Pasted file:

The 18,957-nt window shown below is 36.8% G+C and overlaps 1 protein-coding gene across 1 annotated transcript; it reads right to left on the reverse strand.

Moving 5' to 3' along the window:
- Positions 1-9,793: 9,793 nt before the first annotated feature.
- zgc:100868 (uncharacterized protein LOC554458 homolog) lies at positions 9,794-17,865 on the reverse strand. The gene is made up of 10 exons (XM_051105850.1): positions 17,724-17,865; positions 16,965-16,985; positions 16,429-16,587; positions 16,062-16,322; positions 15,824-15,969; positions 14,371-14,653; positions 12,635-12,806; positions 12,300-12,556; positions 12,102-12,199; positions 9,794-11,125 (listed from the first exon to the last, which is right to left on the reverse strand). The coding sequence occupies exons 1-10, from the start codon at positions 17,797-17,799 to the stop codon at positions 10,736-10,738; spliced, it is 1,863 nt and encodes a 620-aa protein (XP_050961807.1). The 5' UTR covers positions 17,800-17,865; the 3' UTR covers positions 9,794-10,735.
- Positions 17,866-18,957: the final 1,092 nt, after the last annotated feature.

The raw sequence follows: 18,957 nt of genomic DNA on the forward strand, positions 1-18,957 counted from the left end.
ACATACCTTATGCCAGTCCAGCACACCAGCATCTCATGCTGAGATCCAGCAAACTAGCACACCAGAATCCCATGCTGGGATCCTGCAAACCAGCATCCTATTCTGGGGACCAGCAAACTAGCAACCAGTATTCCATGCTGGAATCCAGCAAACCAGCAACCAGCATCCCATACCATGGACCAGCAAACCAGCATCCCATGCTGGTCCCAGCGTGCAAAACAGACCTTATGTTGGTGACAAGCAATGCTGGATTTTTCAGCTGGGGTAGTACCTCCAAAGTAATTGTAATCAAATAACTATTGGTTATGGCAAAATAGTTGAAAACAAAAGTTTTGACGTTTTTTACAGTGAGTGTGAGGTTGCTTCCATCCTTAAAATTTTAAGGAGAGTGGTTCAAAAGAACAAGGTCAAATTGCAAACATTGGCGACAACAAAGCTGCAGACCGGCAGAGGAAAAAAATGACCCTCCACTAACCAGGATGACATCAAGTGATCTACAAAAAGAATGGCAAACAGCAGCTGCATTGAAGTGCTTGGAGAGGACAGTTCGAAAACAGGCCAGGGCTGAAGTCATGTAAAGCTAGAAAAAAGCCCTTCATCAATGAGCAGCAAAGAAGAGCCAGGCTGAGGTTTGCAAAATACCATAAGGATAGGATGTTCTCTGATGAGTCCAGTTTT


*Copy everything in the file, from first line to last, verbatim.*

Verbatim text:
The 18,957-nt window shown below is 36.8% G+C and overlaps 1 protein-coding gene across 1 annotated transcript; it reads right to left on the reverse strand.

Moving 5' to 3' along the window:
- Positions 1-9,793: 9,793 nt before the first annotated feature.
- zgc:100868 (uncharacterized protein LOC554458 homolog) lies at positions 9,794-17,865 on the reverse strand. The gene is made up of 10 exons (XM_051105850.1): positions 17,724-17,865; positions 16,965-16,985; positions 16,429-16,587; positions 16,062-16,322; positions 15,824-15,969; positions 14,371-14,653; positions 12,635-12,806; positions 12,300-12,556; positions 12,102-12,199; positions 9,794-11,125 (listed from the first exon to the last, which is right to left on the reverse strand). The coding sequence occupies exons 1-10, from the start codon at positions 17,797-17,799 to the stop codon at positions 10,736-10,738; spliced, it is 1,863 nt and encodes a 620-aa protein (XP_050961807.1). The 5' UTR covers positions 17,800-17,865; the 3' UTR covers positions 9,794-10,735.
- Positions 17,866-18,957: the final 1,092 nt, after the last annotated feature.

The raw sequence follows: 18,957 nt of genomic DNA on the forward strand, positions 1-18,957 counted from the left end.
ACATACCTTATGCCAGTCCAGCACACCAGCATCTCATGCTGAGATCCAGCAAACTAGCACACCAGAATCCCATGCTGGGATCCTGCAAACCAGCATCCTATTCTGGGGACCAGCAAACTAGCAACCAGTATTCCATGCTGGAATCCAGCAAACCAGCAACCAGCATCCCATACCATGGACCAGCAAACCAGCATCCCATGCTGGTCCCAGCGTGCAAAACAGACCTTATGTTGGTGACAAGCAATGCTGGATTTTTCAGCTGGGGTAGTACCTCCAAAGTAATTGTAATCAAATAACTATTGGTTATGGCAAAATAGTTGAAAACAAAAGTTTTGACGTTTTTTACAGTGAGTGTGAGGTTGCTTCCATCCTTAAAATTTTAAGGAGAGTGGTTCAAAAGAACAAGGTCAAATTGCAAACATTGGCGACAACAAAGCTGCAGACCGGCAGAGGAAAAAAATGACCCTCCACTAACCAGGATGACATCAAGTGATCTACAAAAAGAATGGCAAACAGCAGCTGCATTGAAGTGCTTGGAGAGGACAGTTCGAAAACAGGCCAGGGCTGAAGTCATGTAAAGCTAGAAAAAAGCCCTTCATCAATGAGCAGCAAAGAAGAGCCAGGCTGAGGTTTGCAAAATACCATAAGGATAGGATGTTCTCTGATGAGTCCAGTTTT